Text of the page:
The degree to which one market structure can evolve into another and the difference between potential short-run outcomes and long-run equilibrium conditions depend on the strength of the barriers to entry and the possibility that firms fail to recoup their original costs or lose money for an extended period of time and are therefore forced to exit the market. Barriers to entry can result from very large capital investment requirements, as in the case of petroleum refining. Barriers may also result from patents, as in the case of some electronic products and drug formulas. Another entry consideration is the possibility of high exit costs. For example, plants that are specific to a special line of products, such as aluminum smelting plants, are non-redeployable, and exit costs would be high without a liquid market for the firm’s assets. High exit costs deter entry and are therefore also considered barriers to entry. In the case of farming, the barriers to entry are low. Production of corn, soybeans, wheat, tomatoes, and other produce is an easy process to replicate; therefore, those are highly competitive markets.

Non-price competition dominates those market structures where product differentiation is critical. Therefore, monopolistic competition relies on competitive strategies that may not include pricing changes. An example of non-price competition is product differentiation through marketing. In other circumstances, non-price competition may occur because the few firms in the market feel dependent on each other. Each firm fears retaliatory price changes that would reduce total revenue for all of the firms in the market. Because oligopoly industries have so few firms, each firm feels dependent on the pricing strategies of the others. Therefore, non-price competition becomes a dominant strategy.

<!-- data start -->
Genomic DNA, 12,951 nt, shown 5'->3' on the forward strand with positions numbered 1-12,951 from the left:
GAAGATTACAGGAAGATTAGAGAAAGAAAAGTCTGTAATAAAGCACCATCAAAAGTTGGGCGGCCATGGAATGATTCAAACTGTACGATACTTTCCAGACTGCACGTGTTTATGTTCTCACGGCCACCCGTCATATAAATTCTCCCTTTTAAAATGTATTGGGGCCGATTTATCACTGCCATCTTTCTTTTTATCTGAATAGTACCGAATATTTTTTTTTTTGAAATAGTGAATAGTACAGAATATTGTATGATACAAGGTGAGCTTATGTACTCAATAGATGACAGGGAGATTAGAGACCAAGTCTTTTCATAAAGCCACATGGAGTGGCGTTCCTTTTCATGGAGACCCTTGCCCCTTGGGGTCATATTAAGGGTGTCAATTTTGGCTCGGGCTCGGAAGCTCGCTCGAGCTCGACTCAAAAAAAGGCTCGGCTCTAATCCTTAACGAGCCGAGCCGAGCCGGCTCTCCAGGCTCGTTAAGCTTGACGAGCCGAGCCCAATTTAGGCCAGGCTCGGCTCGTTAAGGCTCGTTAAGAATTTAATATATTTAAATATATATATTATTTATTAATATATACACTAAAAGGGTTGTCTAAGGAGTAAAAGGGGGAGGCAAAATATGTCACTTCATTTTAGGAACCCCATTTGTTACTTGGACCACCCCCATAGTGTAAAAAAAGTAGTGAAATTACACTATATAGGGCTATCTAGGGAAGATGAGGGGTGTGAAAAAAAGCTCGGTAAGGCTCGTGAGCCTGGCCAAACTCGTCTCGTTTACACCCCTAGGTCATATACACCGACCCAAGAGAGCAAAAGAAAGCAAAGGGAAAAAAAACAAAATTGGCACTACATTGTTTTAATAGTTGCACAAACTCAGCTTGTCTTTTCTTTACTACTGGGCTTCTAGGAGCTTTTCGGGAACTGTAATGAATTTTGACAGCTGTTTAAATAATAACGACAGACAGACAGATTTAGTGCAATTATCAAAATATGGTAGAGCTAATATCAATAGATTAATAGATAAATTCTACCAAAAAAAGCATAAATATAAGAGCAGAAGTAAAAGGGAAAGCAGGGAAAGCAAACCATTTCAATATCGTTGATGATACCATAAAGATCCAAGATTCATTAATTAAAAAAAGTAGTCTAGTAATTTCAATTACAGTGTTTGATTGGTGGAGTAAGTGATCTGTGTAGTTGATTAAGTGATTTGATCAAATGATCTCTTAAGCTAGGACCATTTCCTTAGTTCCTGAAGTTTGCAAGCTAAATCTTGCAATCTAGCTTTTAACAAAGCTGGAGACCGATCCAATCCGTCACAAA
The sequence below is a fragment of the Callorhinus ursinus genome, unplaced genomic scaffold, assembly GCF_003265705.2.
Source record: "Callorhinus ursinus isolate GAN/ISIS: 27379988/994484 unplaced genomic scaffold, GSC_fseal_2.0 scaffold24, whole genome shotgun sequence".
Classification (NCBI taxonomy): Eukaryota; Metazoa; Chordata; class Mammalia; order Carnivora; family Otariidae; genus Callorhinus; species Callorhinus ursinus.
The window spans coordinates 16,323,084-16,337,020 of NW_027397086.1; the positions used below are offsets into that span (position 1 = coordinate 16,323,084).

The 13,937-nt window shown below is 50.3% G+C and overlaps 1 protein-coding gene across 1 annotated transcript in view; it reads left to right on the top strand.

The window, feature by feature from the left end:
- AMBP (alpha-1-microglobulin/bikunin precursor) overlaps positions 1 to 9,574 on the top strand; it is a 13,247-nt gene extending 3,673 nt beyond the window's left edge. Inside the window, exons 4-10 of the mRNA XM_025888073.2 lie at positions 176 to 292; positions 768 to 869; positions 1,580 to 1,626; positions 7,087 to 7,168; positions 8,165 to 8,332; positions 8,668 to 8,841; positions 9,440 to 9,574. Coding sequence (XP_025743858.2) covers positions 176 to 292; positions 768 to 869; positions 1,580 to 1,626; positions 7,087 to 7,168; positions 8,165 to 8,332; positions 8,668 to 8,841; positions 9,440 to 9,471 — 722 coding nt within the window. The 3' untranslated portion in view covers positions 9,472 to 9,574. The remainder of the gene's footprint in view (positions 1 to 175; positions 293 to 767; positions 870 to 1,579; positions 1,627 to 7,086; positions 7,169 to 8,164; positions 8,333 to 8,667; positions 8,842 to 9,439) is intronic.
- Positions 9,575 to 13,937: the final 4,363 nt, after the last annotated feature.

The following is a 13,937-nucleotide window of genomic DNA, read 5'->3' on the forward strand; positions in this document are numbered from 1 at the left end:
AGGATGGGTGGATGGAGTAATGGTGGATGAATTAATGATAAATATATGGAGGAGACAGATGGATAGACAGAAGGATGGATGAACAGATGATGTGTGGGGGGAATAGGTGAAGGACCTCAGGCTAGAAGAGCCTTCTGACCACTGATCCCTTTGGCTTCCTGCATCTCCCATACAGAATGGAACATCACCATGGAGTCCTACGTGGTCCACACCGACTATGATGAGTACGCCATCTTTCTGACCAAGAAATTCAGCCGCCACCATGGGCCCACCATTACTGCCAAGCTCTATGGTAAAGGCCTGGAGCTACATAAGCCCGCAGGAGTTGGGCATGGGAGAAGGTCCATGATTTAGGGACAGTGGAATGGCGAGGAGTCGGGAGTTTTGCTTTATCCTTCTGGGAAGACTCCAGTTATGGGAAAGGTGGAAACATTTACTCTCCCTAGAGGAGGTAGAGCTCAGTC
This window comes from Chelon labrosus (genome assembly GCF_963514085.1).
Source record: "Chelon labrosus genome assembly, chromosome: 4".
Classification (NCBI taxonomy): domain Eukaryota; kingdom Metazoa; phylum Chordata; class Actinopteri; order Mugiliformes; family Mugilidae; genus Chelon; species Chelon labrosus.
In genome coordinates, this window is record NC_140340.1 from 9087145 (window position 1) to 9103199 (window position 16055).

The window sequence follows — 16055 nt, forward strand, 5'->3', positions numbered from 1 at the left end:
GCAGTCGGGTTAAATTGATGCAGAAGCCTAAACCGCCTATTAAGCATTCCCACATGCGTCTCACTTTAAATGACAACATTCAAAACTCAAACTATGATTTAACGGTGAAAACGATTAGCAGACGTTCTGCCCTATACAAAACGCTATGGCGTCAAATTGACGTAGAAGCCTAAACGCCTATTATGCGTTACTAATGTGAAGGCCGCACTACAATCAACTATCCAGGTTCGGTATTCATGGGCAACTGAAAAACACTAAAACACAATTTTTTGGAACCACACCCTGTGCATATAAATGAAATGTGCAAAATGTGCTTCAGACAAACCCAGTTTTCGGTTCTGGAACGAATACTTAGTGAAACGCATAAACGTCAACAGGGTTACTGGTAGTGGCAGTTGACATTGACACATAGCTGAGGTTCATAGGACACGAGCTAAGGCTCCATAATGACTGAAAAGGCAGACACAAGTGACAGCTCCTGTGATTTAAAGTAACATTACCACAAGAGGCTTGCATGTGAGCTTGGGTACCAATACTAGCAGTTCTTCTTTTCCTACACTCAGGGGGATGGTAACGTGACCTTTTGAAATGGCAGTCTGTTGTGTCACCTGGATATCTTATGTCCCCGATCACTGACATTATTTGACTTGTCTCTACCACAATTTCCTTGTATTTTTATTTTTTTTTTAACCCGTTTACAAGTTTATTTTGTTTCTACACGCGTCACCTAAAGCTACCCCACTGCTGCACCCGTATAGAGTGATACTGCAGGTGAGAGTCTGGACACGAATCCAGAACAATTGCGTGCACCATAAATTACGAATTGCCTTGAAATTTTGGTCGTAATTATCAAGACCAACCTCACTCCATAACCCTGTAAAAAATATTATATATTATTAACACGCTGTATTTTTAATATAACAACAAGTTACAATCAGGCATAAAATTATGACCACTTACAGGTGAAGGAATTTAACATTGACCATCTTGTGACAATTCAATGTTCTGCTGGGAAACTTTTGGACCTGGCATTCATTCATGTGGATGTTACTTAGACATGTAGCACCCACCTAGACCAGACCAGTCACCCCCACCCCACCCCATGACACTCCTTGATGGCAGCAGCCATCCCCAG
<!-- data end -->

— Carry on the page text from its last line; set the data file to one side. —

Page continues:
Exhibit 1. Characteristics of Market Structure
Market StructureNumber of SellersDegree of Product DifferentiationBarriers to EntryPricing Power of FirmNon-price Competition
Perfect competitionManyHomogeneous/ StandardizedVery LowNoneNone
Monopolistic competitionManyDifferentiatedLowSomeAdvertising and Product Differentiation
OligopolyFewHomogeneous/ StandardizedHighSome or ConsiderableAdvertising and Product Differentiation
MonopolyOneUnique ProductVery HighConsiderableAdvertising

From the perspective of the owners of the firm, the most desirable market structure is that with the most control over price, because this control can lead to large profits. Monopoly and oligopoly markets offer the greatest potential control over price; monopolistic competition offers less control. Firms operating under perfectly competitive market conditions have no control over price. From the consumers’ perspective, the most desirable market structure is that with the greatest degree of competition, because prices are generally lower. Thus, consumers would prefer as many goods and services as possible to be offered in competitive markets.